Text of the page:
Man's physical universe



heat, sound, light, and electricity. Mechanical, civil, and electrical

engineering are branches of applied physics.

Chemistry. Chemistry is concerned with the study of changes in the

composition of matter, whereas physics is restricted to the study of

those changes in matter which do not involve a change in the composition

of matter. Chemistry is subdivided into inorganic and .organic

chemistry. Each branch of chemistry usually involves, first, a general

survey of the whole field, followed by qualitative analysis and quantitative

analysis. Physical chemistry is an advanced study in which

physics and chemistry are so integrated that their identity is lost.

The artificial barriers between physics and chemistry disappear for

advanced workers in either field. For example, some of the greatest

developments in the field of theoretical chemistry, such as the nuclear

transformations of atoms, have been developed by scientists who call

themselves physicists.

There are literally hundreds of branches of applied chemistry, among

w^hich may be mentioned rubber, fertilizers, soil, nutrition, leather,

ceramics, metallurgy, plastics, explosives, water, and sewage.

Geology. Geology employs the fundamentals of physics and chemistry

in the study of the form, structure, and changes of the earth.

Some of the more important subdivisions of geology are petrology,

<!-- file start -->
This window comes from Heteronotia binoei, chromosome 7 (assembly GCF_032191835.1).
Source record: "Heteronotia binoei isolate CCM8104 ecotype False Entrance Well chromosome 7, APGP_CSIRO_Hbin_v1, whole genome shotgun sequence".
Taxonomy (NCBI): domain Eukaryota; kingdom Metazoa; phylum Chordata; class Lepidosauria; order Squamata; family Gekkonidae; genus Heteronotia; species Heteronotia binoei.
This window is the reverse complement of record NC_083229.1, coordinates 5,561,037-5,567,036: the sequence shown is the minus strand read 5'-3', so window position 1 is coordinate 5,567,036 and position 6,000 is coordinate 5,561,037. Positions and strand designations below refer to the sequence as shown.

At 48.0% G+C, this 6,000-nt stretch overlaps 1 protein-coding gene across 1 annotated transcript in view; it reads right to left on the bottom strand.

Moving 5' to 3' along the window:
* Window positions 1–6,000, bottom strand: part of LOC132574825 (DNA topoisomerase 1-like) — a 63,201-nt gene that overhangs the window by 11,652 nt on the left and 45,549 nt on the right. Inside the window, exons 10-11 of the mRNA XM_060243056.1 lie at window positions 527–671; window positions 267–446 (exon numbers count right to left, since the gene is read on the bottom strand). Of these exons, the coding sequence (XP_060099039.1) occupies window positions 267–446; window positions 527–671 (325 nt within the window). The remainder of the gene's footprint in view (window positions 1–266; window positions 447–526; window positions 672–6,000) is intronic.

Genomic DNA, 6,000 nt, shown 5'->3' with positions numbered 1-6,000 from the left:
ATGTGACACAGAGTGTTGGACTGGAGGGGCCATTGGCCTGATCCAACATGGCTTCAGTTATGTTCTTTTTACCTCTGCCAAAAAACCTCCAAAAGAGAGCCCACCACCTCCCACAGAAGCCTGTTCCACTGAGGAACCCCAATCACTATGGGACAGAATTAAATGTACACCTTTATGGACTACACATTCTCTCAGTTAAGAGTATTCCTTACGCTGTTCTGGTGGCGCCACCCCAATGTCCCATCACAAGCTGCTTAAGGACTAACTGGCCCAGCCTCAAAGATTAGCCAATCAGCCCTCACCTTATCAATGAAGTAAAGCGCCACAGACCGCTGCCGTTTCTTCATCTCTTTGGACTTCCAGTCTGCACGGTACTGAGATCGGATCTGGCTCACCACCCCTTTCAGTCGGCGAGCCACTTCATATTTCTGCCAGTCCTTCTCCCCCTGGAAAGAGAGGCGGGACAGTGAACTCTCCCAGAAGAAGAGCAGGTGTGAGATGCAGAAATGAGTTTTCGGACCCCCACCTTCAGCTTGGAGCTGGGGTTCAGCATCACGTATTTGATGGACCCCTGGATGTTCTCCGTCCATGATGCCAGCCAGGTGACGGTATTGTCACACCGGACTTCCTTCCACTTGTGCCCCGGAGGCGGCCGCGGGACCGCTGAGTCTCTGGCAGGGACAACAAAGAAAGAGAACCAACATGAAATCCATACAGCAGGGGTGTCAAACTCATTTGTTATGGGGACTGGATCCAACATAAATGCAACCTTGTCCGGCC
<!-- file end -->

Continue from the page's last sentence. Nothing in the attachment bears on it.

the study of rocks; volcanology, the study of vulcanism; and seismology,

the study of earthquakes. The chief practical application of

geology is petroleum geology.

Mineralogy. Mineralogy applies the principles of chemistry and

physics to the study of minerals. An important branch of mineralogy

is crystallography, the study of the crystalline forms of minerals.

Astronomy. Astronomy deals with the study of the stars, the sun,

the planets, and other heavenly bodies. The chief practical applications

of astronomy are found in navigation, time, and the calendar.

Geography. The study of geography is probably the best of the

specialized branches of physical science for the purposes of general education

because it integrates information gained in all of the other

physical sciences in terms of some of the vital problems of man which

arise in his attempt to adjust himself to his environment.

Two of the branches of geography are physiography, the study of the

earth's physical features, and biological geography, the study of life

conditions of plants and animals, including man. Economic geography

is a special branch of biological geography which deals with man's


Meteorology. Meteorology deals with the study of climate and

weather, and its chief application is in the field of weather prediction.

More magazines by this user
Similar magazines